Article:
Two things I love in life are history (History graduate, thanks very much) and TV/film. Ergo, I especially love historical TV and film. So Preston Park’s new ‘Behind the Seams’ exhibition is RIGHT up my street. From 22 December 2018 to 3 March 2019, Preston Park is displaying an exhibition of costumes from the world’s longest established and largest professional costume house, Angels Costumes. The exhibition includes a handpicked collection of 35 costumes from the big and small screen. We went along in it’s first week of opening so I could tell you all about it.
- Costume worn by Aidan Turner in Poldark
- Dress worn by Dame Judi Dench in Shakespeare in Love
- Dress worn by Claire Foy in The Crown
- Costumes created for Disney’s Beauty and the Beast and The Nutcracker and the Four Realms
Downton Abbey, Peaky Blinders, Game of Thrones, Only Fools and Horses, Dr Who, Indiana Jones, Titanic, The Great Gatsby, Bohemian Rhapsody and more…
About Angels Costumes
Spanning seven generations, Angels Costumes are one of the world’s leading costume houses. They have been dressing the stars of stage, screen and TV for over 175 years. The research library at Angels dates back to 1842! The history geek inside me would love to nose through that research library! Angels have provided costumes to 37 films that have received an Academy Award for Best Costume Design. More than a million costumes hang on eight miles of rails, all under one roof. The company never throw anything away, adapting costumes so they can be used again. Its just all so rad!
I had so much fun looking at the costumes. I loved the really elaborate dresses. They were stunning – like nothing I’ve seen in real life before.
Clare Foy’s dress from the Crown was so sparkly (probably because the replica coronation dress was commissioned by Swarovski to celebrate the Diamond Jubilee).
The dress from 1998’s Elizabeth as worn by Cate Blanchett was stunning and had a teeny tiny corseted waist. The dress was recreated from paintings that depict Queen Elizabeth I’s robes on her coronation at age 25.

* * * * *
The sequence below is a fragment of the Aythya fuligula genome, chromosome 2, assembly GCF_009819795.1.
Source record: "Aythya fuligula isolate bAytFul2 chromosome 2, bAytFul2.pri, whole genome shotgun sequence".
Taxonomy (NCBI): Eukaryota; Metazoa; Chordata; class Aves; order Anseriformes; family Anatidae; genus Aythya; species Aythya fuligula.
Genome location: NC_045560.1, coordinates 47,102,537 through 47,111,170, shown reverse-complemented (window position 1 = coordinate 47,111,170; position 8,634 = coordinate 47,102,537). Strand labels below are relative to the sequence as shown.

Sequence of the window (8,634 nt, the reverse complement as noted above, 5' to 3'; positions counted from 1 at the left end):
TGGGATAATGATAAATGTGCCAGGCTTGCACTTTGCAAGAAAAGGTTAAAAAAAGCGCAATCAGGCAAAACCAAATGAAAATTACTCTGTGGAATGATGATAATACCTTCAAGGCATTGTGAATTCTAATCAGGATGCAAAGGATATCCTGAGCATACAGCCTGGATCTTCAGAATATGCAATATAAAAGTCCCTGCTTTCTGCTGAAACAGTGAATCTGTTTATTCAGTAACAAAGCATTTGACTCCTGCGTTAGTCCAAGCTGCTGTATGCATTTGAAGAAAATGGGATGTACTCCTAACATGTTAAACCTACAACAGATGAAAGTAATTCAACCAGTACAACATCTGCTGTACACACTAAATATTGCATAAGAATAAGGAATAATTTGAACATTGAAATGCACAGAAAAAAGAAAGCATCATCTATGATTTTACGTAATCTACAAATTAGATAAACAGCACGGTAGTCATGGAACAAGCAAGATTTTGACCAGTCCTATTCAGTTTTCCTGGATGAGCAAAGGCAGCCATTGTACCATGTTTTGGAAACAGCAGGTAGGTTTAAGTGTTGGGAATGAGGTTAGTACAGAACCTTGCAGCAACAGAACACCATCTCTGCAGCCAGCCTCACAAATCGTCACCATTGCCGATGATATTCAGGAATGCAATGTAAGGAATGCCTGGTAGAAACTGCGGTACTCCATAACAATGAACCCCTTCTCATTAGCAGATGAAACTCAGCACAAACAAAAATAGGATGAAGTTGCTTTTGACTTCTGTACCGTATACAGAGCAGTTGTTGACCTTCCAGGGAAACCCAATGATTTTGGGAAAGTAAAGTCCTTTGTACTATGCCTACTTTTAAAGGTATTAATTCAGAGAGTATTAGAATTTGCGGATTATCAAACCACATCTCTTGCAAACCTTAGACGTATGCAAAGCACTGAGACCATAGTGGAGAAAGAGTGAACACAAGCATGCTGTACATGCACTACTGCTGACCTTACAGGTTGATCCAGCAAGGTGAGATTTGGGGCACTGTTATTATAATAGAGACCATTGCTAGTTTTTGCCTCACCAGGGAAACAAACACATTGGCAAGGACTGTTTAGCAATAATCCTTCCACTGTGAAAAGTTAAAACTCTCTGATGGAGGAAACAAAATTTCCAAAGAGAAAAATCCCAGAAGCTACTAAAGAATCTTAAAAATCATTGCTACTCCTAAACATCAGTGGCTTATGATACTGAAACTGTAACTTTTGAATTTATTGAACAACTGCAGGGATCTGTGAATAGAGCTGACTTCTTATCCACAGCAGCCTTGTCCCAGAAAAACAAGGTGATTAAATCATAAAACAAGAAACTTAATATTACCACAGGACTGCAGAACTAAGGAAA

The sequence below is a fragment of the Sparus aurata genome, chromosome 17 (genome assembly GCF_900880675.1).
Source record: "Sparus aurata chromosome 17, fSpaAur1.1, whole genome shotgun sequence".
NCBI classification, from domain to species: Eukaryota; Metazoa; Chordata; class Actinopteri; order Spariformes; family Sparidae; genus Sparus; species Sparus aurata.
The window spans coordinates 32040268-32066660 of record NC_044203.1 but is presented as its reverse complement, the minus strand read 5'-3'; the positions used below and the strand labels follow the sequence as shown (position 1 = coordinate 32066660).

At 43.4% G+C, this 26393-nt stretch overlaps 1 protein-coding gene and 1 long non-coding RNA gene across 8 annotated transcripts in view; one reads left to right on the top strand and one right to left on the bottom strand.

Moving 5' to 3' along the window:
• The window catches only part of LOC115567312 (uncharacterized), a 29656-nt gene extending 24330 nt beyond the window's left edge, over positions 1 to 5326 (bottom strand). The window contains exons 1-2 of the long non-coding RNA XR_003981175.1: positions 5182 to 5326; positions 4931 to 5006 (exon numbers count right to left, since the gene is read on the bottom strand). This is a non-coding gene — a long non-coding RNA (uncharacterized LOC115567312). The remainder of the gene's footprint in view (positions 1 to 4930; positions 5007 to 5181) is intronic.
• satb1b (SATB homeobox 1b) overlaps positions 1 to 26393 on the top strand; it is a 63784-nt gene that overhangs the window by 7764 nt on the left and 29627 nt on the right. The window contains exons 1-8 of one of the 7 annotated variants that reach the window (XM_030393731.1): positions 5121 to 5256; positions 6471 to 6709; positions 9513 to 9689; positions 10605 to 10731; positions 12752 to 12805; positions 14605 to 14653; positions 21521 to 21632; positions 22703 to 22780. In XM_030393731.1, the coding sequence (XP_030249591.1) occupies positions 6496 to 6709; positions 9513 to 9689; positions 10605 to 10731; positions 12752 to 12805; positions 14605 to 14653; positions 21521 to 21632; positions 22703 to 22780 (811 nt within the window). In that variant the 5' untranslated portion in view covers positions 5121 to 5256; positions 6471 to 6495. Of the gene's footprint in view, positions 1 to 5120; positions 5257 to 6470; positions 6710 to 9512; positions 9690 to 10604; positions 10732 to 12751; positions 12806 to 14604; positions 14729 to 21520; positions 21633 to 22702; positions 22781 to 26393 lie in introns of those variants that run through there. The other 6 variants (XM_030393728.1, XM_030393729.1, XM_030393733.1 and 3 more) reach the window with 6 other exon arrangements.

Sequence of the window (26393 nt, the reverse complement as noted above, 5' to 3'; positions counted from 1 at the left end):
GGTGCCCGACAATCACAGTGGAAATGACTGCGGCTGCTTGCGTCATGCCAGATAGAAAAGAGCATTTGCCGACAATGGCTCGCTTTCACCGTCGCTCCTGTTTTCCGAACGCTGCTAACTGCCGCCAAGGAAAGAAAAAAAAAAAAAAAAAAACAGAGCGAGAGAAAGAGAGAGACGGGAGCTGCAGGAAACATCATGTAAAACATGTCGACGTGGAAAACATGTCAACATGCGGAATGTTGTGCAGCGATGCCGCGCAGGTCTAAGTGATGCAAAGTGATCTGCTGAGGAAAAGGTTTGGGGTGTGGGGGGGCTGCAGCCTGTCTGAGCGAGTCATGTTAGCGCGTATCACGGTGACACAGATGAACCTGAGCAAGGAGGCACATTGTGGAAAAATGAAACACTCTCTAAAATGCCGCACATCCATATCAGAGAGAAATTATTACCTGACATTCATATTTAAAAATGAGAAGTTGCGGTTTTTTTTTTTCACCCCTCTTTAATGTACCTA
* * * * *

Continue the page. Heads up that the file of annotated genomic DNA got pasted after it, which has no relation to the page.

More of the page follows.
Shakespeare in Love
I think that the most impressive costume was Judi Dench’s dress from 1998’s Shakespeare in Love. The neckpiece was amazing. The dress had so many intricate beads and jewels sewn on and was made out of an array of different fabrics and colours. It looked so heavy (it weighs over 15kg!) I would have loved to try it on.
I’m a big fan of both Baz Luhrman and Catherine Martin so was excited to look at the stunning dress from 2013’s the Great Gatsby. The film won Academy Award for Best Costume Design. The party scene had 300 extras on set, each with their own unique costume and the women were wearing real Tiffany’s jewellery!
I was surprised to read that Cleopatra nearly bankrupted 20th Century Fox. When it was produced in 1963, it was the most expensive film ever made. It had a budget of £200,000 for its 26,000 costumes! Elizabeth Taylor was paid $1 million for her role. It was only with the release of the Sound of Music in 1965 that the studio was saved from closure. I thought that was an interesting lesson on risk in life and business.
I was interested to learn that 40% of the costumes on Downton Abbey are authentic, with all of the beaded dresses being authentic. Can you imagine wearing those!
Game of Thrones
I was blown away to learn that the Night’s Watch cloak in Game of Thrones was made from a dyed IKEA rug! I excitedly told Papa Ginge who informed me that this was old news. Well I still think it’s cool! The outfit looked so heavy and hot!
There were costumes from the recent box office hit, Bohemian Rhapsody (2018) and I couldn’t get over how tiny Rami Malek’s costume is. I’m 5ft 3 and I’m not sure I could have fit into it! Malek spent 50 hours in costume fittings to become Freddie Mercury.